In lieu of our trip to Morocco in a few weeks,my sister sent me a very thoughtful present: a Moroccan cookbook and a jar of homemade preserved lemons. I guess it worked, since I’ve made some Moroccanish stuff the last couple days. Yesterday we had lamb meatballs using lamb from our market that were quite yummy. According to the book, Algerians put eggs on top of their lamb meatballs, which sounded great, but I was feeling a little pudgy from last week’s Gordon conference. Instead I made some cold, minted peas which was fitting considering it was 95 F outside. With the big haul from the garden today, I decided to make a couscous salad with cukes, tomatoes, herbs (tons of parsley, mint, basil, and lavender) with a green olive/preserved lemon dressing. Omomomo…it was pretty great. The olives were stuffed with garlic so the whole thing ended up being wonderfully briny and smooth. I really haven’t worked with preserved lemons before, so I rinsed out about half a lemon and emulsed it with a lot of olive oil. It was like an exotic, savory curd afterward. Anyway, here’s the evidence.

couscous_salad

I also found some pictures from a little adventure the other day. Rather than dragging the dusty weber out, I grilled some squid using some tinfoil, a cooling rack, and my most powerful burner. It worked suprisingly well. I then used said grilled squid in a pa jun with some pickled radish and green onions. So good.

pajun

As requested, here are a few photos from my 3 [!] plots that I’m working on at Argonne. Everything this year was grown from seeds that I bought from this place.

First up: I grew a bunch of sugar snap peas this spring. Here they are about a yard tall in mid-May., but they eventually got well over six feet tall in June before going to seed. I’ll definitely be planting a lot more of them for a fall harvest. The beets and lettuce (leopard oak shown) were also happy with our extended, wet spring. (The lettuce has since gone feral, growing long stalks like a milkweed)
snappeas beets_and_lettuce

I planted a bunch of napa cabbages for kimchee-making. (I just sowed another row in my new plot) I like how they just squeeze together.

cabbages

My peppers and eggplant have been slow-going, waiting for the hot weather to show up, but they’re growing pretty quickly now. I just noticed some flowers on them for the first time today too.

eggplants peppers

I devoted much of one plot for tomatoes. In May, they looked so scrawny compared to other people’s greenhouse plants. Now, they’re out of control.

may_tomatoes july_tomatoes

Last year, after dabbling with a bunch of different types of ‘maters, I decided to focus on three varieties: sungolds [cherry tomatoes], sweetheart [grape toamtoes], and striped romas. While most of the tomatoes are still flowers, there are a lot of little green guys out there now. Check them out:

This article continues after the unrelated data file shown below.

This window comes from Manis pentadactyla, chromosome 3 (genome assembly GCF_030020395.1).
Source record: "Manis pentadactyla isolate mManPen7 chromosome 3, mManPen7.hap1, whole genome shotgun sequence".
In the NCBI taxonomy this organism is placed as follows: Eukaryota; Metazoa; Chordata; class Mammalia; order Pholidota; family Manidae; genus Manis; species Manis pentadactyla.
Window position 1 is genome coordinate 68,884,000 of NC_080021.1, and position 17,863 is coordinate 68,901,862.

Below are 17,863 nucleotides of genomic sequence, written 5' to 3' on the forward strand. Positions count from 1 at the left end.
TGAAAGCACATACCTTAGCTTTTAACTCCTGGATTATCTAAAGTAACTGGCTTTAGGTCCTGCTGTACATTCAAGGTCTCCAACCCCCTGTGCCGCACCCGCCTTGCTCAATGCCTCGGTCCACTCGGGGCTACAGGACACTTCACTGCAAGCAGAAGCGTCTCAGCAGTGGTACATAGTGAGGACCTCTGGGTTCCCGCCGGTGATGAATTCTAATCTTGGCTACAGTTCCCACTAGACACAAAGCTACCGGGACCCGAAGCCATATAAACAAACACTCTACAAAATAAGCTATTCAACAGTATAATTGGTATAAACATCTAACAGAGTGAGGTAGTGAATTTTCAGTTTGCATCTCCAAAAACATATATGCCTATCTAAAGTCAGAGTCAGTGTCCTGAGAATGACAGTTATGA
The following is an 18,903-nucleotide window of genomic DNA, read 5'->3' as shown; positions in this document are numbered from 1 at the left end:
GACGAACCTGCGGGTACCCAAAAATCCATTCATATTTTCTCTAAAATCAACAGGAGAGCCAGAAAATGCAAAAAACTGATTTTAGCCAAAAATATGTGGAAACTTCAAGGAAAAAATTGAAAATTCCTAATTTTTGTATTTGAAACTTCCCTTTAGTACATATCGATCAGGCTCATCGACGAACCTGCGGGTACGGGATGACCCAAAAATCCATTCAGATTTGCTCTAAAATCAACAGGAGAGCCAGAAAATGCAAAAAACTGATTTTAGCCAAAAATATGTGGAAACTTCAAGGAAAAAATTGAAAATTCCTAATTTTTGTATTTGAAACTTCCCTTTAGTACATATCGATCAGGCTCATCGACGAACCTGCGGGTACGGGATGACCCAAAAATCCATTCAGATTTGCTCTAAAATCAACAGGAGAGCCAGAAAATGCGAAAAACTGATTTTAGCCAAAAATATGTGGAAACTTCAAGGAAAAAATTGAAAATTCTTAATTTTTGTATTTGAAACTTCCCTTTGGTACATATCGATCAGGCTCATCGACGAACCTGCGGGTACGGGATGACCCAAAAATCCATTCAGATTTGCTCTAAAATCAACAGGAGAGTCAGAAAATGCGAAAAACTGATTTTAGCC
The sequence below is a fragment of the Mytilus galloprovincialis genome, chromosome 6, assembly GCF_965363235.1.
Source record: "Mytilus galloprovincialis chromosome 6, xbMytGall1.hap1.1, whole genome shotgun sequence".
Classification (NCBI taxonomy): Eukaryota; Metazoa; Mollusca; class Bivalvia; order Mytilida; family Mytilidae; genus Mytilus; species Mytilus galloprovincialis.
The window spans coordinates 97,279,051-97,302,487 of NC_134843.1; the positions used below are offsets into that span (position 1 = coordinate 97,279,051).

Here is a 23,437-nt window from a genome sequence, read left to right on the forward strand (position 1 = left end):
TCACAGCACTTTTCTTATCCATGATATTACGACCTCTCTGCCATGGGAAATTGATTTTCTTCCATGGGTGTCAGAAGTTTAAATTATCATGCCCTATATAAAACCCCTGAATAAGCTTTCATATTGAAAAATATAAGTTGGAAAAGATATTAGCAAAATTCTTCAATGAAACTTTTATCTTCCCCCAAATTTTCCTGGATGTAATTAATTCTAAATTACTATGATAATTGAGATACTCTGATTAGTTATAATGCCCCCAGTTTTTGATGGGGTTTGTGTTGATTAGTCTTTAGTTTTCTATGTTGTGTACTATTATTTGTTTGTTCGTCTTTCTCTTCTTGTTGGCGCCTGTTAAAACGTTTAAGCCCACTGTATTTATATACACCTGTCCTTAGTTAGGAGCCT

sungolds sweethearts striped_romas

Since my peas were long gone, I tore out their trellis and strung up my longer-than-expected cucumbers. The bees have been all over these guys.

cuke_trellis2 cukes2

I recently got a third plot, already double-dug, from Julie Cross. She also gave me some Italian swiss chard seeds. It’s early, but I like this cute little plot.

plot3

After all this, I got hungry so I took some of that wild summer lettuce and tamed it into a beef salad with a Vietnamese-y dressing.

dinner

And since there are no x-rays tonight, I think I’m going to make some vanilla ice cream to go with some berries from the market. (Yes, I finally got an ice cream maker!)

sample2_010

I have been learning how to fabricate and characterize small electrodes on our thin film samples over the past couple of weeks. Here is an SEM picture from my latest effort on a bare YSZ substrate. Without any additional information, can you guess what I’ve imaged above?

I don’t have much time to write up our trip to Grant park for Obama’s big win, but it was pretty neat. Andrea put up some photos of the event here. While we were standing for ~6 hours, I often wondered what the Obamas were up to the whole time. I guess now I know, since they have a flickr photostream with new pictures taken during the returns! (thanks dillon!)

Also, I have updated the blogroll with Andrea&Nubia’s sewing blog and Michael Pierce’s enviably-named science blog.

Not that market, the farmer’s market!  With the first frost predicted in the coming days, we say goodbye to the wonder and beauty that is our Oak Park Farmer’s Market.  When fruits and vegetables good for little else than decoration crowd the grocery, our Market has supported our culinary adventures with bright tastes and more nutrients.

Since our hero has been spending his nights with Lady Synchrotron and his days counting sheep, I filled the role and brought back this little bounty.  Pies, roasted veggies, cabbage experiments, and nummy apples await.  Hopefully, our hero will rejoin the daytime living by then and partake.